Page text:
Microsoft Dynamics 365 and Microsoft Dynamics 365 (online) provide a security model that protects data integrity and privacy, and supports efficient data access and collaboration.
The goals of the model are as follows:
- Provide users with the access only to the appropriate levels of information that is required to do their jobs.
- Categorize users by role and restrict access based on those roles.
- Support data sharing so that users and teams can be granted access to records that they do not own for a specified collaborative effort.
- Prevent a user’s access to records the user does not own or share.
Role Based Security: focuses on grouping a set of privileges together that describe the responsibility for a user.
Record Based Security: Focuses on access rights to specific records
Field Level Security: Restrict access to specific high business impact fields in an entity only to specified user or teams.
Hierarchy Security: Enables you to model the manager/direct report structure that is often used in businesses. The Position entity provides the capability to model this type of relationship. A system user in a higher-level position can access the business data being accessed by another user in a lower level position.
Role based security can be used to control access to entities
Role contains privilege that defines a set of actions that can be performed within the organization. All users must be assigned to one or more predefined or custom roles. Roles can also be assigned to teams. When a user or team is assigned to one of these roles, the person or team members are assigned the set of privileges associated with that role. A user must be assigned to at least one role. Microsoft Dynamics 365 includes 14 predefined roles.
A privilege authorizes the user to perform a specific action on a specific entity type. In Microsoft Dynamics 365, there are over 580 privileges that are predefined system-wide during setup. Privileges apply to an entire class of objects, rather than individual instances of objects. A privilege contains an access level that determines the levels within the organization to which a privilege applies. Each privilege can have up to four access levels: Basic, Local, Deep, and Global.
Global. This access level gives a user access to all records within the organization, regardless of the business unit hierarchical level to which the instance or the user belongs. Users who have Global access automatically have Deep, Local, and Basic access, also. The application refers to this access level as Organization.
Deep. This access level gives a user access to records in the user’s business unit and all business units subordinate to the user’s business unit. Users who have Deep access automatically have Local and Basic access, also. The application refers to this access level as Parent: Child Business Units.
Local. This access level gives a user access to records in the user’s business unit. Users who have Local access automatically have Basic access, also. The application refers to this access level as Business Unit.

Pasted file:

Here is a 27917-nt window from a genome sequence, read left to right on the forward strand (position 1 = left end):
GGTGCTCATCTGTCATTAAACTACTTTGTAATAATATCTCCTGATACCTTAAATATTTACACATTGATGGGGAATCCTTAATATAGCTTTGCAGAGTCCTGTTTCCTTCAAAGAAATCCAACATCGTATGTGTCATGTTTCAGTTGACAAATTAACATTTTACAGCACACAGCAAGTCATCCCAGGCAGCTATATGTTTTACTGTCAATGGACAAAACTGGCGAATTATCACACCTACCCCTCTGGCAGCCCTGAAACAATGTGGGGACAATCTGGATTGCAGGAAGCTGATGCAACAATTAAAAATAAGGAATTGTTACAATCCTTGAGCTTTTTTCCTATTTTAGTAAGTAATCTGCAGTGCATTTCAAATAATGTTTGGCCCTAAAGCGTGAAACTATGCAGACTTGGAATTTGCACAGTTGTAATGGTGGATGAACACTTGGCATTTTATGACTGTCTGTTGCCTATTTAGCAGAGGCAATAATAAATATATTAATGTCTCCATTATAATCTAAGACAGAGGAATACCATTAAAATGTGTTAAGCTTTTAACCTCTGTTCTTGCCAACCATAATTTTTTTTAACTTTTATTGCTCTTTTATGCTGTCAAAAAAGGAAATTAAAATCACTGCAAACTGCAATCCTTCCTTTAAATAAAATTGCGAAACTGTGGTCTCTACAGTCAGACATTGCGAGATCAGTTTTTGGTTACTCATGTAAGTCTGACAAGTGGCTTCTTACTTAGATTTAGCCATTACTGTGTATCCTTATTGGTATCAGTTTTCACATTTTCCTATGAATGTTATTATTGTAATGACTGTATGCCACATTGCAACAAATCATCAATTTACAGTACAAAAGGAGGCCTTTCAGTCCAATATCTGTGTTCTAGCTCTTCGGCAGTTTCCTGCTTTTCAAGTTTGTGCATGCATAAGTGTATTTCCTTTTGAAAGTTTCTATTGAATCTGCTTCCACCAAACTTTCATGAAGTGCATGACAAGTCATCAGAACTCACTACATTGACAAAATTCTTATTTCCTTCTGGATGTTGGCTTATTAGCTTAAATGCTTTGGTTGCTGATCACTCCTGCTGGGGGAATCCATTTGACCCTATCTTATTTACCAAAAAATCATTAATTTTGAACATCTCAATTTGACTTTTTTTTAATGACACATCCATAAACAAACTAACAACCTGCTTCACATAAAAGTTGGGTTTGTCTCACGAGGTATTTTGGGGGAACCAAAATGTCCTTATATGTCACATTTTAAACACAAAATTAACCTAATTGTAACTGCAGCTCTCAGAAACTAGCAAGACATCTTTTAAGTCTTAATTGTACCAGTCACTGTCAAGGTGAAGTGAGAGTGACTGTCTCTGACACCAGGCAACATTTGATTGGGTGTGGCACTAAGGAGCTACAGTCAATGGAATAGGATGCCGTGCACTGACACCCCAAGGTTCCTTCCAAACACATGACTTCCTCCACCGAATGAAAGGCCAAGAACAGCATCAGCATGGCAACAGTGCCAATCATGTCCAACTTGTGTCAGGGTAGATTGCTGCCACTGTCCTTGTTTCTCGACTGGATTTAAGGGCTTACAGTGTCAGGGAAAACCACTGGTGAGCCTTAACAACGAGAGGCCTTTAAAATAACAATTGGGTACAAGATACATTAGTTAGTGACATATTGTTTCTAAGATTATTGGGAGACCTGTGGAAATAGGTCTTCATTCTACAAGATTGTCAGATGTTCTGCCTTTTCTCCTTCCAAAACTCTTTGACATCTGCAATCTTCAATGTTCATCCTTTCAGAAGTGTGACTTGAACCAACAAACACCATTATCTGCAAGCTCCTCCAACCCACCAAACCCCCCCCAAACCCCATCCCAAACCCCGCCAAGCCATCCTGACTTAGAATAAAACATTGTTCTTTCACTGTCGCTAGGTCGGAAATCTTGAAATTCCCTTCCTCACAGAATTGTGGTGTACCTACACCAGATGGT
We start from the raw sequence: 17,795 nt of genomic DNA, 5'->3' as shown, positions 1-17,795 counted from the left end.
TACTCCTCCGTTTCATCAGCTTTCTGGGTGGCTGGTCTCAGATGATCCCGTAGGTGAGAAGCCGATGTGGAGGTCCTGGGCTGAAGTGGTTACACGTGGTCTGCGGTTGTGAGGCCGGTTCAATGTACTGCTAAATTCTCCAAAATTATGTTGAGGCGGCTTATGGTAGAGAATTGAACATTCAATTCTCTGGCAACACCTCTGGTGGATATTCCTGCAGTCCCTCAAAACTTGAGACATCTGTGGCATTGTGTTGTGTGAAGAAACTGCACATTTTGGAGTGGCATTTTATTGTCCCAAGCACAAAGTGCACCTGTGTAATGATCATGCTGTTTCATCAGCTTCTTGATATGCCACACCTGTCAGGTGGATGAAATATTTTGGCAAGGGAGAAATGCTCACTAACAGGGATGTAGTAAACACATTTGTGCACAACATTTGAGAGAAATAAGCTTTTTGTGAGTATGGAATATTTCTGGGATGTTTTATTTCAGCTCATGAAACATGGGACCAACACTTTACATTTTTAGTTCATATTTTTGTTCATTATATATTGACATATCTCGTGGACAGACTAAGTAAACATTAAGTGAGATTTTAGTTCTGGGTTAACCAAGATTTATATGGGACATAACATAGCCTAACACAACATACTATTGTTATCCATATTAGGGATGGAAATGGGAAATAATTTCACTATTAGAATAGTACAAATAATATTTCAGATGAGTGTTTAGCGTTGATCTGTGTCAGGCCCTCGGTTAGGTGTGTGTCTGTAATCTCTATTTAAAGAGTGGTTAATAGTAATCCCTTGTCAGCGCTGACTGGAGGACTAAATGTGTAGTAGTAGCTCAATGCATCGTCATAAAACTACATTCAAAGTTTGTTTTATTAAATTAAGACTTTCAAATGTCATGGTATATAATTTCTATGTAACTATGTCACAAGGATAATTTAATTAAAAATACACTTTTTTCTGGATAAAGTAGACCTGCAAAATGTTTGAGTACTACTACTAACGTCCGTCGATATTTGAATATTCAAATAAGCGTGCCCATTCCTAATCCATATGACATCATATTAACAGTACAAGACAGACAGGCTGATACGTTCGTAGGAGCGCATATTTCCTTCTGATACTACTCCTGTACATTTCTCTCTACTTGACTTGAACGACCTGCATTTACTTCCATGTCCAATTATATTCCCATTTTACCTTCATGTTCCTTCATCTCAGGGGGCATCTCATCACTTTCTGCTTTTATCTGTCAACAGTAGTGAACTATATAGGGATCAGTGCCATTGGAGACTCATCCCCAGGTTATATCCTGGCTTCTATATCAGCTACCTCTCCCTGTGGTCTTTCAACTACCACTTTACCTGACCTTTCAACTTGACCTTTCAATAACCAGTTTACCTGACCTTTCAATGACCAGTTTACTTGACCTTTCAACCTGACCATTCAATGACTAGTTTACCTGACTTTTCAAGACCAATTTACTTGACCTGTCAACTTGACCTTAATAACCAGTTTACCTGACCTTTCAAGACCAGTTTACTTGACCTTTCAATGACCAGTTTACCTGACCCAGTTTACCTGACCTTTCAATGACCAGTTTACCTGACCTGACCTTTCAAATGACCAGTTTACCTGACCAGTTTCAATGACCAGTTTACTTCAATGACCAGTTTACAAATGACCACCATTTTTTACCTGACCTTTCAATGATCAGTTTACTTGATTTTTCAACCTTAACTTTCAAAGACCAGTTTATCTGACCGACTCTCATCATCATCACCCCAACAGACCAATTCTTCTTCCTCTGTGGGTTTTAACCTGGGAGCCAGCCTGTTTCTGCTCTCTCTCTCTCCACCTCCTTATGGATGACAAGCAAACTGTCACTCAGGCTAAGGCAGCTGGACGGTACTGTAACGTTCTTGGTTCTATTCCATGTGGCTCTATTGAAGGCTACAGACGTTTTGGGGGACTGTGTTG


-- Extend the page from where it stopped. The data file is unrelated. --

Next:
Basic. This access level gives a user access to records he or she owns, objects that are shared with the user, and objects that are shared with a team of which the user is a member. The application refers to this access level as User.
None. No access is allowed.
Putting it all together
- If a user has the Deep Read Account privilege, this user can read all accounts in his or her business unit, and all accounts in any child business unit of that business unit.
- If a user has Local Read Account privileges, this user can read all accounts in the local business unit.
- If a user is assigned the Basic Read Account privilege, this user can read only the accounts that he or she owns or the accounts that are shared with him or her.
- A customer service representative with the Basic Read Account privilege can view accounts that he or she owns and any accounts another user has shared with this user. This makes it possible for the representative to read the account data that is relevant to a service request, but not to change the data.
- A data analyst with the Local Read Account privilege can view account data and run account-related reports for all accounts in his or her business unit.
- A finance officer for the company with the Deep Read Account privilege can view account data and run account-related reports for all accounts in his or her business unit and accounts in any child business unit.
List of predefined security roles
|CEO-Business Manager||A user who manages the organization at the corporate business level.|
|CSR Manager||A user who manages customer service activities at the local or team level.|
|Customer Service Representative (CSR)||A customer service representative (CSR) at any level.|
|Delegate||A user who is allowed to act on behalf of another user.|
|Marketing Manager||A user who manages marketing activities at the local or team level.|
|Marketing Professional||A user engaged in marketing activities at any level.|
|Sales Manager||A user who manages sales activities at the local or team level.|
|Salesperson||A salesperson at any level.|
|Schedule Manager||A user who schedules appointments for services.|
|Scheduler||A user who manages services, required resources, and working hours.|